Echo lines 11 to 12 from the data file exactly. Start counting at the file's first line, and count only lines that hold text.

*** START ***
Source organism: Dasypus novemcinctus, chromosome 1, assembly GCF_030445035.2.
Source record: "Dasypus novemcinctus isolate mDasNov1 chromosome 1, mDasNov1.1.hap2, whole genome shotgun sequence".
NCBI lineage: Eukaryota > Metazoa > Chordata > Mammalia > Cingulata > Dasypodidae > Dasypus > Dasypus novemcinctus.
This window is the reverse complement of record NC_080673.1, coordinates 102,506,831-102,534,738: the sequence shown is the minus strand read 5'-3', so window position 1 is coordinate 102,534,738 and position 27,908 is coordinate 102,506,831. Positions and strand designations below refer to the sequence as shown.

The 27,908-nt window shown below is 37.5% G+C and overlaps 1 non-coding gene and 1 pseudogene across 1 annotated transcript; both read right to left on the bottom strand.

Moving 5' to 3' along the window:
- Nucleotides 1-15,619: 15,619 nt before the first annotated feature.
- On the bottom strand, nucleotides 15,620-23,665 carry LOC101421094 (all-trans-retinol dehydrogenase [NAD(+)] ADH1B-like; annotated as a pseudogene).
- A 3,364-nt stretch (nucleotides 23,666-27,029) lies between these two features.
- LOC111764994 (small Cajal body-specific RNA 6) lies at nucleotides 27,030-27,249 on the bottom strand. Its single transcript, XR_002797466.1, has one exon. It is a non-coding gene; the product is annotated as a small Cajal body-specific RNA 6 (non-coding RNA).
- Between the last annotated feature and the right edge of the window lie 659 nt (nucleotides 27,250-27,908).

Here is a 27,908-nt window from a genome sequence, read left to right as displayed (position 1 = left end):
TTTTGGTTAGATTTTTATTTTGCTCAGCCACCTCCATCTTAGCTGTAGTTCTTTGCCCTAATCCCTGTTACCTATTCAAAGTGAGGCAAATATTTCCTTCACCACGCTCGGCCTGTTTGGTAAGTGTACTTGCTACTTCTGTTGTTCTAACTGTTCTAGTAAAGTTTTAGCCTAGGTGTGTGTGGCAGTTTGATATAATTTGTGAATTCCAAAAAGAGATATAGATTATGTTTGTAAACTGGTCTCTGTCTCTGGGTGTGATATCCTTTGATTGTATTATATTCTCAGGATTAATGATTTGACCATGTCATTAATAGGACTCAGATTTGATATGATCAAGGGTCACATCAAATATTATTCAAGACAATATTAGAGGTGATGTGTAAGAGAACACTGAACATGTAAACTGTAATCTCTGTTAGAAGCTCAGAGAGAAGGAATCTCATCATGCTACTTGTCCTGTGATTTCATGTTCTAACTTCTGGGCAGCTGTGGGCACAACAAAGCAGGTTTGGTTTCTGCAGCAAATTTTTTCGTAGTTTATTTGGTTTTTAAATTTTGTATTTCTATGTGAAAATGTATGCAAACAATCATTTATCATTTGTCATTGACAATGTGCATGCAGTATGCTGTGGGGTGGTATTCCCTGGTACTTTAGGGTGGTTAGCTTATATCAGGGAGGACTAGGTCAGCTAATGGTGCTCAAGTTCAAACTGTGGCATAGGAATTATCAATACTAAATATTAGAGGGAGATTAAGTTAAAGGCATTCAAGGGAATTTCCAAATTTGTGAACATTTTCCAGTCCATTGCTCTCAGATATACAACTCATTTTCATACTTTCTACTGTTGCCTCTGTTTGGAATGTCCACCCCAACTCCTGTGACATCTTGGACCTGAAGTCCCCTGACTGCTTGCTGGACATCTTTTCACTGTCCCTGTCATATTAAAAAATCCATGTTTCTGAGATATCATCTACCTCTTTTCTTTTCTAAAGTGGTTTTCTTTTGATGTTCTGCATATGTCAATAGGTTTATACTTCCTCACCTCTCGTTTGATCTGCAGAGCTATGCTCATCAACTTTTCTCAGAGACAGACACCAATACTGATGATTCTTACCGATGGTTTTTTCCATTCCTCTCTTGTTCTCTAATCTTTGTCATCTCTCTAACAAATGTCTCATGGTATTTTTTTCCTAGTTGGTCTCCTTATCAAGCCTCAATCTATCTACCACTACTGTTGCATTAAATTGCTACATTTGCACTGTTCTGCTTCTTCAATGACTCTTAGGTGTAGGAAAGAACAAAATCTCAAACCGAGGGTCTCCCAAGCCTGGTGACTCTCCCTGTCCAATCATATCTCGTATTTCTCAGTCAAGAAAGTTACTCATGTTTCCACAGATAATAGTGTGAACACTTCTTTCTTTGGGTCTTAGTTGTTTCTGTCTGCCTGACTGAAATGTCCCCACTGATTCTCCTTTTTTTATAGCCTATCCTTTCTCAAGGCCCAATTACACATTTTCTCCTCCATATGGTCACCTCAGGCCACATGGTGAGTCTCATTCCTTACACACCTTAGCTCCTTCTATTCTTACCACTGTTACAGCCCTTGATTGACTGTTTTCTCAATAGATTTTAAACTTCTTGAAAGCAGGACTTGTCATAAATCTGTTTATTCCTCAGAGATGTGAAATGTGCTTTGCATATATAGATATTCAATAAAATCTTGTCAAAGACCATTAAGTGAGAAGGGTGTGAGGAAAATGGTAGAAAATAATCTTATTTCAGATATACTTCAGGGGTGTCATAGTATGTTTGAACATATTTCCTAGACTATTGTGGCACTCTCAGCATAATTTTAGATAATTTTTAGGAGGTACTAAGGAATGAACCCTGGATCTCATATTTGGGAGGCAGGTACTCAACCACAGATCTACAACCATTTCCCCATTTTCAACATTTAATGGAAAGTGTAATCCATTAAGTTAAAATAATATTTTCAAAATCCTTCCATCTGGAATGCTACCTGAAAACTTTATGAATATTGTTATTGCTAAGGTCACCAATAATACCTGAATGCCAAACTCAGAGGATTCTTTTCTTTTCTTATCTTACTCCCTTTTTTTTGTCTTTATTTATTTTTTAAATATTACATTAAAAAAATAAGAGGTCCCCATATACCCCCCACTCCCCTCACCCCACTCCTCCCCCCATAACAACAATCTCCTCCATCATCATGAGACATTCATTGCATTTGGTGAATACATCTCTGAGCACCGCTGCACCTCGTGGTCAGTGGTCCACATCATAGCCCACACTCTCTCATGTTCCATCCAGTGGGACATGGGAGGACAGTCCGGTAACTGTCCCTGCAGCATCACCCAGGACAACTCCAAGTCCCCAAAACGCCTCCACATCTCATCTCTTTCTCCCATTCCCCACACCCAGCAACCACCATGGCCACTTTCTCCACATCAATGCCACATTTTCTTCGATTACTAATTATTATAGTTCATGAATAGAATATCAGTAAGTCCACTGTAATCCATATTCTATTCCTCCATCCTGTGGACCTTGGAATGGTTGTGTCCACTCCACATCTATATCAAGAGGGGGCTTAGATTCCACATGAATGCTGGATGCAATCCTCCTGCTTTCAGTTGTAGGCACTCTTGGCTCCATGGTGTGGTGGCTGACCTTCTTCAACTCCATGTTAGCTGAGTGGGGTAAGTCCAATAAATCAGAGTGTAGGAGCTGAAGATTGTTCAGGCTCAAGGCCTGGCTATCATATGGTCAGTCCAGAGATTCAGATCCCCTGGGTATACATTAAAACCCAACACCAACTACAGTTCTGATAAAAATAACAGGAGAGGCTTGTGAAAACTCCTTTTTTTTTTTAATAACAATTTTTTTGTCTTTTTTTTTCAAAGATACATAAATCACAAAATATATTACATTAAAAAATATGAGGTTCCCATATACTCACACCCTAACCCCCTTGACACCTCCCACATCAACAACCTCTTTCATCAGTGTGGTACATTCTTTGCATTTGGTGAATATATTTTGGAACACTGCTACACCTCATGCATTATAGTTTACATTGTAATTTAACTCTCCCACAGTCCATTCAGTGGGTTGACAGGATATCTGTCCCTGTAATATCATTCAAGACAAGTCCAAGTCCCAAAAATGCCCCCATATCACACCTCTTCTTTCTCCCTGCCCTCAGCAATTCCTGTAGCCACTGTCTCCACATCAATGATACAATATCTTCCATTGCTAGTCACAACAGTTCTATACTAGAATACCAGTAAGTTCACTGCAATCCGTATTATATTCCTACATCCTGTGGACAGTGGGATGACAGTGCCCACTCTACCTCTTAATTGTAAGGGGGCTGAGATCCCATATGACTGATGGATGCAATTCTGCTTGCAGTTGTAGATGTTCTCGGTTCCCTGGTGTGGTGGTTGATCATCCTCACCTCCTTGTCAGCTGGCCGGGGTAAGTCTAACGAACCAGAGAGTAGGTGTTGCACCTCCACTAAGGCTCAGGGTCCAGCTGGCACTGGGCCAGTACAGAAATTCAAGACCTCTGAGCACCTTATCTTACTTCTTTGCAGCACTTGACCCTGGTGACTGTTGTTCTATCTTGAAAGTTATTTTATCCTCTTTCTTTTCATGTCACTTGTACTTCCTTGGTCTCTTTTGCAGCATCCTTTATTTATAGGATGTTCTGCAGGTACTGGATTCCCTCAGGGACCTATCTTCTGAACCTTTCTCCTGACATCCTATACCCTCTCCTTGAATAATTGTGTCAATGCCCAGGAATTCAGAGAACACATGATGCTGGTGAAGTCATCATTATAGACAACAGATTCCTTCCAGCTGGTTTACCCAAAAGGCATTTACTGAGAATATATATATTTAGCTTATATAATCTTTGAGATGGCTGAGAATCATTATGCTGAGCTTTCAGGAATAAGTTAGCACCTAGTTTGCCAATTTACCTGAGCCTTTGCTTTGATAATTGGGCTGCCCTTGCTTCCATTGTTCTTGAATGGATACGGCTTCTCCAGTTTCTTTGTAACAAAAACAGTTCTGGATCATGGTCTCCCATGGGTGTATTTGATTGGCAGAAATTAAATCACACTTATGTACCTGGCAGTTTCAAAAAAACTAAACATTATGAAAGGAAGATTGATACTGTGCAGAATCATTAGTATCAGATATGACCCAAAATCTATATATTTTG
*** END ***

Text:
- Between the last annotated feature and the right edge of the window lie 659 nt (nucleotides 27,250-27,908).

Here is a 27,908-nt window from a genome sequence, read left to right as displayed (position 1 = left end):